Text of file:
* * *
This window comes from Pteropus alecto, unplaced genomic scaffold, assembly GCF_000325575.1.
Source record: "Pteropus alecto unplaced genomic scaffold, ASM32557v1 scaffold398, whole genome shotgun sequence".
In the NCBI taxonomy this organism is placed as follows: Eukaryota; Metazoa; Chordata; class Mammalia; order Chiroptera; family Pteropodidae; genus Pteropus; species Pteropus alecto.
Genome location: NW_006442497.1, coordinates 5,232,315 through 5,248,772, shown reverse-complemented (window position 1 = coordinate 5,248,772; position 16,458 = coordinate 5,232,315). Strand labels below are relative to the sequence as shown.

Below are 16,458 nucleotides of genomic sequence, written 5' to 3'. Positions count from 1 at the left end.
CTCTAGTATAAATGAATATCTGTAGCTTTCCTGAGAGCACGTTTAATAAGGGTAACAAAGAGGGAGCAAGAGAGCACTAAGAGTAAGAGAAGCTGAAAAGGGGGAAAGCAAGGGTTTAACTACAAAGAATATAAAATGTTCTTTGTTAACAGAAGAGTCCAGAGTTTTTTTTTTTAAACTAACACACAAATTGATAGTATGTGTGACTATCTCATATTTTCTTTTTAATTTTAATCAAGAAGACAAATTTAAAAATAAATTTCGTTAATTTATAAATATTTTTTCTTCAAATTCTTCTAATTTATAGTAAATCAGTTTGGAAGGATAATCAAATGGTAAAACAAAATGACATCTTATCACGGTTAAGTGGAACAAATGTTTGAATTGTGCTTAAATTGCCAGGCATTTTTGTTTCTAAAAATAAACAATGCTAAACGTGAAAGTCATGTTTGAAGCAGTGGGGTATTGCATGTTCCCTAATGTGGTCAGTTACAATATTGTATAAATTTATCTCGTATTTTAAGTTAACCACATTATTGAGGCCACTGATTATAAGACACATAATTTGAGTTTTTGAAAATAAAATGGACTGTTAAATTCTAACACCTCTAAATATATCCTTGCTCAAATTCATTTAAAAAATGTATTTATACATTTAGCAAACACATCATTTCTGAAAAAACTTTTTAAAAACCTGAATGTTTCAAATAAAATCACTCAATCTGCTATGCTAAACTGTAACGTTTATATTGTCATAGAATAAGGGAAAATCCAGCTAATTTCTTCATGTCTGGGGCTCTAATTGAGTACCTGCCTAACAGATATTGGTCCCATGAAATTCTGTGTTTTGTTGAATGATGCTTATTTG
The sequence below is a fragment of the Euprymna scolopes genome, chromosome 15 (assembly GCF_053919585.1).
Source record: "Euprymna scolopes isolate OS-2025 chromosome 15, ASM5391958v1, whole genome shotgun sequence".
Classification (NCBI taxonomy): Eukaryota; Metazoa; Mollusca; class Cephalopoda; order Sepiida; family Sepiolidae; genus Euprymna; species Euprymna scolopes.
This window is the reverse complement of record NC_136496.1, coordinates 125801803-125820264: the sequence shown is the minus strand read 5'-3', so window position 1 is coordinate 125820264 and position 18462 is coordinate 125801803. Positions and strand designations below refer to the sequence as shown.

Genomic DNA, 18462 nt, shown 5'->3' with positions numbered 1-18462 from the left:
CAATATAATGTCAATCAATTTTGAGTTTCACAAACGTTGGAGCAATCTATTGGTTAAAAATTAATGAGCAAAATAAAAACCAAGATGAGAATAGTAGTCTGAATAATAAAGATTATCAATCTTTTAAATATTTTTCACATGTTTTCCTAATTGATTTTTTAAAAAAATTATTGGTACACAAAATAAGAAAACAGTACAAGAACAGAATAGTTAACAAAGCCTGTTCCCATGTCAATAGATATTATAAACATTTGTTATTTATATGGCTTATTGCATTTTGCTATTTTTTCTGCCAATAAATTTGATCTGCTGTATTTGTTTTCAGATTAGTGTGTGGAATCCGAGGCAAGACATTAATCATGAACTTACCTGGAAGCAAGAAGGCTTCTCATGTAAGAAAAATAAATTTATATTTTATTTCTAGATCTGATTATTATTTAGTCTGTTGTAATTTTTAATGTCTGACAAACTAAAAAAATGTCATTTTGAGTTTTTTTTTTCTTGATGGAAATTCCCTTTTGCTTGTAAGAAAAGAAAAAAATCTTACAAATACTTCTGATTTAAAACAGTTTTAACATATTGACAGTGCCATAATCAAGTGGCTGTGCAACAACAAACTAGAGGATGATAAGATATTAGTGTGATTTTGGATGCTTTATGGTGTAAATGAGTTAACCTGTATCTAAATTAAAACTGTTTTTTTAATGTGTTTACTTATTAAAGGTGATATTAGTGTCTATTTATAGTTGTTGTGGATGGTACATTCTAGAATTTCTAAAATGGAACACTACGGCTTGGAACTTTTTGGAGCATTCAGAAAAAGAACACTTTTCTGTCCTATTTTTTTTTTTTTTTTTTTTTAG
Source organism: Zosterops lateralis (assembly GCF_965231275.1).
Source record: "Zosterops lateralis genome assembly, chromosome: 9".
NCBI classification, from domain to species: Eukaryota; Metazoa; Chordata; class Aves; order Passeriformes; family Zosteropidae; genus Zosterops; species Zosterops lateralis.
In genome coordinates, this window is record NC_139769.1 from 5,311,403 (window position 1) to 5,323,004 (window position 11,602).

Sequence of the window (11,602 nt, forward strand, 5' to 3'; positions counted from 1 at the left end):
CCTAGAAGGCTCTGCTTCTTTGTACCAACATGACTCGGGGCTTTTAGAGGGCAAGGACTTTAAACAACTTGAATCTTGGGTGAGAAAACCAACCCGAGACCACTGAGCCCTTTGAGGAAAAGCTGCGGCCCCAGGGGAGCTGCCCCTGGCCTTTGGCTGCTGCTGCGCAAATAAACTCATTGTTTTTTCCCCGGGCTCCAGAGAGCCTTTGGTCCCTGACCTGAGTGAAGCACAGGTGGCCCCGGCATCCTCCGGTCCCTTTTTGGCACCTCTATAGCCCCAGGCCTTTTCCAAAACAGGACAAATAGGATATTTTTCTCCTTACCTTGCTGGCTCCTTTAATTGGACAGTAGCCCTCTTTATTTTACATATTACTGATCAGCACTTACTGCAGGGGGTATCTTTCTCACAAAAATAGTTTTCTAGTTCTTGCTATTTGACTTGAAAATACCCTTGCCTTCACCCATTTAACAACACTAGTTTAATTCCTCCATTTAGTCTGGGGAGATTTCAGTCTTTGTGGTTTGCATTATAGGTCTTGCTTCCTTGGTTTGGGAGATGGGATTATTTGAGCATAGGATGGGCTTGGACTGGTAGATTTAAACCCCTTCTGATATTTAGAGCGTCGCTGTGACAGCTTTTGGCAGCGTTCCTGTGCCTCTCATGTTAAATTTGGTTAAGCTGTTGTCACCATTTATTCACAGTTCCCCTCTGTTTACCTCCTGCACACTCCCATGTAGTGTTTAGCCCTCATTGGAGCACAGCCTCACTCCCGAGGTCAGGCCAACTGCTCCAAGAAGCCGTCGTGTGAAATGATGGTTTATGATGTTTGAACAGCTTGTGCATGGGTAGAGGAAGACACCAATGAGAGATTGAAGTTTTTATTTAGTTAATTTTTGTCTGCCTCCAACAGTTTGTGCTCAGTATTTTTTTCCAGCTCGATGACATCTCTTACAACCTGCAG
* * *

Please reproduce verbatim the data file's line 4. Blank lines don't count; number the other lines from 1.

Genome location: NW_006442497.1, coordinates 5,232,315 through 5,248,772, shown reverse-complemented (window position 1 = coordinate 5,248,772; position 16,458 = coordinate 5,232,315). Strand labels below are relative to the sequence as shown.